You may have wondered why my blog is titled, “Glitter and Burlap.”  A little test of my husband revealed that he knew exactly why.  He thought for a moment and then declared, “It’s YOU!”  Yes.  It’s me.

A few years ago a friend made darling, little, Christmas wreaths and I was a lucky recipient.  Each wreath had a neatly tied bow attached. One of our other friends got one with a sparkling, glittery bow. Mine was burlap.  And it was cute!  It was!  But in my head I heard the little girl in me say, “But I wanted a sparkly one like hers!”

I was brought right back to the Christmas morning as a kid when I excitedly opened the biggest box EVER only to find a band saw inside. (True story…) My kind friend who thoughtfully individualized her wreaths had no way of knowing my struggles with the labels I have been given, and she certainly did not know my history of feeling like I was fighting to declare who I was and was not in my own family.  She couldn’t have known how that struggle has gone on inside my own mind where all the messy work happens. It was just a nice gift, not an intention to spark my need to be recognized and accepted for who I am.  Not to have someone else tell me how to be.  This is a human need.  We are human. That’s a label I’ll grudgingly accept as mine. (Grudging because I’m not feeling very positive about the human race just now.)

One of the 12 categories of common shame triggers for women that Brené Brown lists in her book, I thought it was Just Me (But It Isn’t): Making the Journey from, What Will People Think?” to, “I am Enough,” is the category, “Being stereotyped and labeled.” This category definitely has some shame triggers for me. I went through her suggested exercise of writing down, for each category that applied, “I want to be perceived as…” and, “I do NOT want to be perceived as…” And, WOW. Labels. There is so much to say.  I’m not ready or willing to say it all, but I can share from this one category.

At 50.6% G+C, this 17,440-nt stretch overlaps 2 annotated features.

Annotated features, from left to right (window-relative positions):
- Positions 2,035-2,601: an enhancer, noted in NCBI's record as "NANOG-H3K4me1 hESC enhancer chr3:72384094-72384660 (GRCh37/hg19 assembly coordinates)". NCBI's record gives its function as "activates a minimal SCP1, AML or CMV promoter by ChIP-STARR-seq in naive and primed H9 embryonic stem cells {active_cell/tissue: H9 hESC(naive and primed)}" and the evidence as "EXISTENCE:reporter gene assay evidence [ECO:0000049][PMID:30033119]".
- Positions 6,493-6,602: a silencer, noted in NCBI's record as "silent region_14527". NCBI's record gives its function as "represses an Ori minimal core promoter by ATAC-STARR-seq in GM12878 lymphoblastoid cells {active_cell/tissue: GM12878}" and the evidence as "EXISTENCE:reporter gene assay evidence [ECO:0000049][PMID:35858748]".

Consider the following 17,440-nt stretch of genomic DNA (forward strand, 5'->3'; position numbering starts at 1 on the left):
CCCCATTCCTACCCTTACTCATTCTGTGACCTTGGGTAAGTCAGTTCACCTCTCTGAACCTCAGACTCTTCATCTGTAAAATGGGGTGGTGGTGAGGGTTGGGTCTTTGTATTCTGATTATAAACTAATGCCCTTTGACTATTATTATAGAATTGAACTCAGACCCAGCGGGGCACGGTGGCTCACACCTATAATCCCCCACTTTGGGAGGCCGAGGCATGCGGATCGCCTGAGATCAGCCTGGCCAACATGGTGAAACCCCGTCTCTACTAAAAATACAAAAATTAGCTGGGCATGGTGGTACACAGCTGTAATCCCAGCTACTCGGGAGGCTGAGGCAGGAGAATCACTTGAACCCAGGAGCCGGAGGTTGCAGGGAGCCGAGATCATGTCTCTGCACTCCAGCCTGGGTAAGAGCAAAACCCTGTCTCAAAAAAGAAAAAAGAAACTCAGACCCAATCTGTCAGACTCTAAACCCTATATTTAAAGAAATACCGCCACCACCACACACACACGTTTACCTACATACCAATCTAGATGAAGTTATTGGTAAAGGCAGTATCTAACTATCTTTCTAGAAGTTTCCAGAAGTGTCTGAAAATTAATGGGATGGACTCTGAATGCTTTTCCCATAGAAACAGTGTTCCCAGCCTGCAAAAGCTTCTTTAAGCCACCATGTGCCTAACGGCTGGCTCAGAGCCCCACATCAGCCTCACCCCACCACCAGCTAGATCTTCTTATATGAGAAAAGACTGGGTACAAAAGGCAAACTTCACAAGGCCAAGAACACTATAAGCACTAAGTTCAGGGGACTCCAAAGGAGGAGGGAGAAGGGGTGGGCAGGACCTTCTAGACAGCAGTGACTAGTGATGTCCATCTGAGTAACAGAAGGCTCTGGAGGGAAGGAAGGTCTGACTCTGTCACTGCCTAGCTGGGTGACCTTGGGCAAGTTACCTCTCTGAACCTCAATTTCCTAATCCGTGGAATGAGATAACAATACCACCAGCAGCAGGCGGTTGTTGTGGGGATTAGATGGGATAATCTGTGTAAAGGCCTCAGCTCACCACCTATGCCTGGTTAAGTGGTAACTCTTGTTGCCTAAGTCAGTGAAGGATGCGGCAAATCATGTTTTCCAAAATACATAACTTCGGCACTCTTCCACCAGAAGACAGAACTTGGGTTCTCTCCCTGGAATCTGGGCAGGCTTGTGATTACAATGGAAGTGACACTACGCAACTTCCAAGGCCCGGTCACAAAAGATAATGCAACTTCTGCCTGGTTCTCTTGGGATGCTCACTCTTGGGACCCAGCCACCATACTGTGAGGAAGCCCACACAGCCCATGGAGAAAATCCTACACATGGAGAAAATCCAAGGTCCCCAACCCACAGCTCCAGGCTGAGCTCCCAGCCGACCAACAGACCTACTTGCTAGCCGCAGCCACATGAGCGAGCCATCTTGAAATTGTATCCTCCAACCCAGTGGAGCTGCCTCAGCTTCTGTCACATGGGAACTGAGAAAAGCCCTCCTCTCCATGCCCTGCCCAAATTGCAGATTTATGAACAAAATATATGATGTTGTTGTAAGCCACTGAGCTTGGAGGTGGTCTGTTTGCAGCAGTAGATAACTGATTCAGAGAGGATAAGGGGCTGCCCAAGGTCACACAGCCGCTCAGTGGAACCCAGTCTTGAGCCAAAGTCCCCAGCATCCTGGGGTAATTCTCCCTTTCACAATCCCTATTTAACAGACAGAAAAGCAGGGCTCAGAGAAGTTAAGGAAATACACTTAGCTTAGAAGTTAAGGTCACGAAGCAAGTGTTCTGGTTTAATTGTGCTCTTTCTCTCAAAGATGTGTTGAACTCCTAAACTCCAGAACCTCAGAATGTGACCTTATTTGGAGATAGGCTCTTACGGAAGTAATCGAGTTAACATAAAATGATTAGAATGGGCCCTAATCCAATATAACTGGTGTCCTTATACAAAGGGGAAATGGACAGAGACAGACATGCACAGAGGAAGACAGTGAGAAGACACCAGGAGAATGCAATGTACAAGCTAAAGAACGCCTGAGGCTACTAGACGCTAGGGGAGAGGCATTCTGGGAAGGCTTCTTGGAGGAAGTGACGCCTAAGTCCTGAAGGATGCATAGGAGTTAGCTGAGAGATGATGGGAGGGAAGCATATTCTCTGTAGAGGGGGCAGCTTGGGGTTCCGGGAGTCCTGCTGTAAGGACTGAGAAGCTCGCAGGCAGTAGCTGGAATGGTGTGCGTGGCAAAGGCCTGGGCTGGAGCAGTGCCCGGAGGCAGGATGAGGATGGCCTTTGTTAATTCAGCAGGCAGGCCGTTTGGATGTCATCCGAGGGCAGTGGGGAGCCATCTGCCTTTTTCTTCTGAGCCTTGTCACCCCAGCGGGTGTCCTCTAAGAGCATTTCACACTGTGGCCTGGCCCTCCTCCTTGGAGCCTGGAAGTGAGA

My friend had labeled me as one of her, “earthy, natural,” friends. I think that for many people, that’s the box I fit in. Earthy. Natural. Granola.  I do understand perfectly why people think that.  The thing is, I don’t WANT to be in that box. I want to be in a box full of earth AND glitter. I love things that sparkle. My husband calls me, “Crow,” due to my tendency to be drawn to shiny things. When I was a kid and my family was garbed in overalls and carpenter pants, I was often either naked or wearing a pink tutu with gold and silver sequins. Okay, sometimes I wore my Osh Kosh B’Gosh overalls over my naked. And I wish I could say I wore my tutu OVER my overalls, but I don’t have any photo evidence of that. I do have (but can’t currently locate,) photo evidence of my Wonder Woman costume, lovingly home-made by my mom, who has mostly always managed to accept or overlook my eclectic clothing tastes, (at least to my recollection.)  Maybe she just gave it up as a lost cause?

 

I DO love the earth. I DO love most things natural. I also love make-up, glitter, fairies, diamonds, patent leather, and tulle. I love my leather and stone, one-of-a-kind, artisan jewelry, AND I love my just-like-everyone-else’s popular S&D faux jewels. I love my locally sewn, eco-friendly dyed, sustainably grown, comfy, hemp clothing, AND I love my trendy, made-in-China, probably too young for my age, cute little dresses from the downtown boutique. I am happy as can be with muddy, bare feet and filthy cuticles from pulling weeds in the garden, but I also can’t wait to get showered and use as many different, beautifying, body products as I can before dressing up to go… nowhere because I’m currently a homebody who is living with anxiety.